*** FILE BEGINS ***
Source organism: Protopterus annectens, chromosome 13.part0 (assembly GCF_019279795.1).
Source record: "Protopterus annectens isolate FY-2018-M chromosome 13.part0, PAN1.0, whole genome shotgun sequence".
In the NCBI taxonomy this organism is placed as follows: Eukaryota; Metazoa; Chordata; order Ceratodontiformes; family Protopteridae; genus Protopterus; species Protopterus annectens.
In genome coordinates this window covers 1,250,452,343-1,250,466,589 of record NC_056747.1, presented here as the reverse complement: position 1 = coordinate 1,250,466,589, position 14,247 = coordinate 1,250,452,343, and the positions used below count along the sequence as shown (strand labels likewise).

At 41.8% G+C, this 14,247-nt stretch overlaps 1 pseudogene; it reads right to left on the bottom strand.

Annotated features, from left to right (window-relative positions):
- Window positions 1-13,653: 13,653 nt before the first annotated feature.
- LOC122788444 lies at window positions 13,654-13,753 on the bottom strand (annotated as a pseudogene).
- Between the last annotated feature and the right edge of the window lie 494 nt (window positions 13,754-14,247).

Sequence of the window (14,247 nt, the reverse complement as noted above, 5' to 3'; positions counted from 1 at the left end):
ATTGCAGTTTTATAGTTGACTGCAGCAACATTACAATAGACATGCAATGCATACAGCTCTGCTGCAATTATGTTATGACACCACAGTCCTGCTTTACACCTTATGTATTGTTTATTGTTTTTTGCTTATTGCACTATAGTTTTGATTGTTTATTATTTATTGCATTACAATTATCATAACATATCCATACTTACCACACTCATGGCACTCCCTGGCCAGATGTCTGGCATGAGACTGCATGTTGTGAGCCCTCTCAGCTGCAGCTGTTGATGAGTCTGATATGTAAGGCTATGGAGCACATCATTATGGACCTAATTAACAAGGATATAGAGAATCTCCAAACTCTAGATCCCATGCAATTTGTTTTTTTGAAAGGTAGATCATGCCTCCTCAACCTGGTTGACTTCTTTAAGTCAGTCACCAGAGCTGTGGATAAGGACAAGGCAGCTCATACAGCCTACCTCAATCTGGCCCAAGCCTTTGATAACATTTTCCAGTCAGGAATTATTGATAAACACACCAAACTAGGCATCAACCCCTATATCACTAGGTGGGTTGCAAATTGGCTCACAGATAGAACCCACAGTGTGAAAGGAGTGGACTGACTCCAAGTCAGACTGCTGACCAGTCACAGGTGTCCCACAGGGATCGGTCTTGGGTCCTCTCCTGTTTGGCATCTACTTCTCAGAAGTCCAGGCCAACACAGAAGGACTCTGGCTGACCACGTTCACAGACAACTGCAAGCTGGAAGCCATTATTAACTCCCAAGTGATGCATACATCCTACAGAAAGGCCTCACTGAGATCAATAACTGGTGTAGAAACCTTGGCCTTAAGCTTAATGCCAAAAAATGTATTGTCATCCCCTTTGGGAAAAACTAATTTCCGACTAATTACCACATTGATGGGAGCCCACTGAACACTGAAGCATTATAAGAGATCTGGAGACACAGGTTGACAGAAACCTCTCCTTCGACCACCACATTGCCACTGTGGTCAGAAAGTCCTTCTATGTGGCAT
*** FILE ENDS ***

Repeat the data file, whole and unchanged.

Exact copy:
Source organism: Protopterus annectens, chromosome 13.part0 (assembly GCF_019279795.1).
Source record: "Protopterus annectens isolate FY-2018-M chromosome 13.part0, PAN1.0, whole genome shotgun sequence".
In the NCBI taxonomy this organism is placed as follows: Eukaryota; Metazoa; Chordata; order Ceratodontiformes; family Protopteridae; genus Protopterus; species Protopterus annectens.
In genome coordinates this window covers 1,250,452,343-1,250,466,589 of record NC_056747.1, presented here as the reverse complement: position 1 = coordinate 1,250,466,589, position 14,247 = coordinate 1,250,452,343, and the positions used below count along the sequence as shown (strand labels likewise).

At 41.8% G+C, this 14,247-nt stretch overlaps 1 pseudogene; it reads right to left on the bottom strand.

Annotated features, from left to right (window-relative positions):
- Window positions 1-13,653: 13,653 nt before the first annotated feature.
- LOC122788444 lies at window positions 13,654-13,753 on the bottom strand (annotated as a pseudogene).
- Between the last annotated feature and the right edge of the window lie 494 nt (window positions 13,754-14,247).

Sequence of the window (14,247 nt, the reverse complement as noted above, 5' to 3'; positions counted from 1 at the left end):
ATTGCAGTTTTATAGTTGACTGCAGCAACATTACAATAGACATGCAATGCATACAGCTCTGCTGCAATTATGTTATGACACCACAGTCCTGCTTTACACCTTATGTATTGTTTATTGTTTTTTGCTTATTGCACTATAGTTTTGATTGTTTATTATTTATTGCATTACAATTATCATAACATATCCATACTTACCACACTCATGGCACTCCCTGGCCAGATGTCTGGCATGAGACTGCATGTTGTGAGCCCTCTCAGCTGCAGCTGTTGATGAGTCTGATATGTAAGGCTATGGAGCACATCATTATGGACCTAATTAACAAGGATATAGAGAATCTCCAAACTCTAGATCCCATGCAATTTGTTTTTTTGAAAGGTAGATCATGCCTCCTCAACCTGGTTGACTTCTTTAAGTCAGTCACCAGAGCTGTGGATAAGGACAAGGCAGCTCATACAGCCTACCTCAATCTGGCCCAAGCCTTTGATAACATTTTCCAGTCAGGAATTATTGATAAACACACCAAACTAGGCATCAACCCCTATATCACTAGGTGGGTTGCAAATTGGCTCACAGATAGAACCCACAGTGTGAAAGGAGTGGACTGACTCCAAGTCAGACTGCTGACCAGTCACAGGTGTCCCACAGGGATCGGTCTTGGGTCCTCTCCTGTTTGGCATCTACTTCTCAGAAGTCCAGGCCAACACAGAAGGACTCTGGCTGACCACGTTCACAGACAACTGCAAGCTGGAAGCCATTATTAACTCCCAAGTGATGCATACATCCTACAGAAAGGCCTCACTGAGATCAATAACTGGTGTAGAAACCTTGGCCTTAAGCTTAATGCCAAAAAATGTATTGTCATCCCCTTTGGGAAAAACTAATTTCCGACTAATTACCACATTGATGGGAGCCCACTGAACACTGAAGCATTATAAGAGATCTGGAGACACAGGTTGACAGAAACCTCTCCTTCGACCACCACATTGCCACTGTGGTCAGAAAGTCCTTCTATGTGGCAT